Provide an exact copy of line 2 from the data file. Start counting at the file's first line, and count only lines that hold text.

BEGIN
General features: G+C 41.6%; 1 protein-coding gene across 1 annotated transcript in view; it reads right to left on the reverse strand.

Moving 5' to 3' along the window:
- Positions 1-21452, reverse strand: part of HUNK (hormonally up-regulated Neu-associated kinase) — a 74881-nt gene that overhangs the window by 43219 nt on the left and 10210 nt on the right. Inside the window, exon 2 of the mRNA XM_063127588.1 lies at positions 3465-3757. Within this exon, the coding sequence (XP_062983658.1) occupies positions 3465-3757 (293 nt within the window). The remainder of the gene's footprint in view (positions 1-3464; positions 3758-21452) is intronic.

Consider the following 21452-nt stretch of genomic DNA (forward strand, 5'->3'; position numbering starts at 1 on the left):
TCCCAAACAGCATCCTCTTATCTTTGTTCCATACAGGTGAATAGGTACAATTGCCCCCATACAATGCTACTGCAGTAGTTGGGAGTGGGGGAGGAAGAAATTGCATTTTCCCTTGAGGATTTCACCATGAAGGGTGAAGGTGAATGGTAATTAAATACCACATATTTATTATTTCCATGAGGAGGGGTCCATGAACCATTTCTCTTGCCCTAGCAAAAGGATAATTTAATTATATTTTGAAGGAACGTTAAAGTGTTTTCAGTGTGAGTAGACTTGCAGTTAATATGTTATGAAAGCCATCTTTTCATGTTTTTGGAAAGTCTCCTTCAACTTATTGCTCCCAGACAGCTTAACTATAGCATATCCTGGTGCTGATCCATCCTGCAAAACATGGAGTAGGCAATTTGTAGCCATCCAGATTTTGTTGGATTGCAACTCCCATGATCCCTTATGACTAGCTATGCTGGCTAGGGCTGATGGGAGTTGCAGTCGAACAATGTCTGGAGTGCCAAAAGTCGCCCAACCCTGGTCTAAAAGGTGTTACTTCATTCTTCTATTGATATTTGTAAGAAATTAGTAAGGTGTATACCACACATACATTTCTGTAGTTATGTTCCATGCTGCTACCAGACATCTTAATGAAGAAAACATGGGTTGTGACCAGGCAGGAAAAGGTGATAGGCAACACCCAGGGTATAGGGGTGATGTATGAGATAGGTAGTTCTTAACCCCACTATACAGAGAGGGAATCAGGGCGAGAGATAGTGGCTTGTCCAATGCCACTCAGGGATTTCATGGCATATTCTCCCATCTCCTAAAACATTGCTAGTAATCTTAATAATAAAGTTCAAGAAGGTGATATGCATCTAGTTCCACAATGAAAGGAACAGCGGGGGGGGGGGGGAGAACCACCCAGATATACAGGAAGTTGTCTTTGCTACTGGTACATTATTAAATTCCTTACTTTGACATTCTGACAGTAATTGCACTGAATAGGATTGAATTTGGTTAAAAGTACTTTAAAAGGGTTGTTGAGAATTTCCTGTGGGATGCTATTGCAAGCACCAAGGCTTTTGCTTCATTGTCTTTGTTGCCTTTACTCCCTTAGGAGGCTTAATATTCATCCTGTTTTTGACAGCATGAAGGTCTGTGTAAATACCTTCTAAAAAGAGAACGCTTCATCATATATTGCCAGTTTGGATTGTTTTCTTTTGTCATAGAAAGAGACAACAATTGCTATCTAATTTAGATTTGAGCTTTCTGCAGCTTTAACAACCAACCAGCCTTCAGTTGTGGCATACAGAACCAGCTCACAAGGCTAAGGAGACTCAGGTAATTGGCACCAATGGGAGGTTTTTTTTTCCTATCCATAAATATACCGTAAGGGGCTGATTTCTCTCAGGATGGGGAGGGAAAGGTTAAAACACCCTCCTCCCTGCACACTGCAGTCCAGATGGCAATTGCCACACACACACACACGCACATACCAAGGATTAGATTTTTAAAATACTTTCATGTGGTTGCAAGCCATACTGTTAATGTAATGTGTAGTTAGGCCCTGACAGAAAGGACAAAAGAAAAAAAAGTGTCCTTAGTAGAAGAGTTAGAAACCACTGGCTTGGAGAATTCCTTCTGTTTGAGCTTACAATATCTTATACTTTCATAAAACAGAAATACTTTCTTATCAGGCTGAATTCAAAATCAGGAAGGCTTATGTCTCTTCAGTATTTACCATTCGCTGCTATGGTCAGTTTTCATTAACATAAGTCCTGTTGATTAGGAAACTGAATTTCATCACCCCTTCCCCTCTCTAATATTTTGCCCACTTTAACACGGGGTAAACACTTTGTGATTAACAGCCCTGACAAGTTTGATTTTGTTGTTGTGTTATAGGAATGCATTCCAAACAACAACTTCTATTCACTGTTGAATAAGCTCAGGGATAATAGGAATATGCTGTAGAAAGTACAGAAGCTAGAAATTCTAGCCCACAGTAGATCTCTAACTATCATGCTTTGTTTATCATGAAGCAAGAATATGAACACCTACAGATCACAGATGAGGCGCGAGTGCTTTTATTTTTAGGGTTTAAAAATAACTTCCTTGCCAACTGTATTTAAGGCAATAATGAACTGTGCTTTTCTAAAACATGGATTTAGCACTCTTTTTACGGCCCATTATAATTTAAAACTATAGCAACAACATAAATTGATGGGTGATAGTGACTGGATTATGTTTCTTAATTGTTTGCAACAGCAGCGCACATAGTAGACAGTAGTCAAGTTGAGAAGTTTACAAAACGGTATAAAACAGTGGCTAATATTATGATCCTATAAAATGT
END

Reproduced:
Moving 5' to 3' along the window: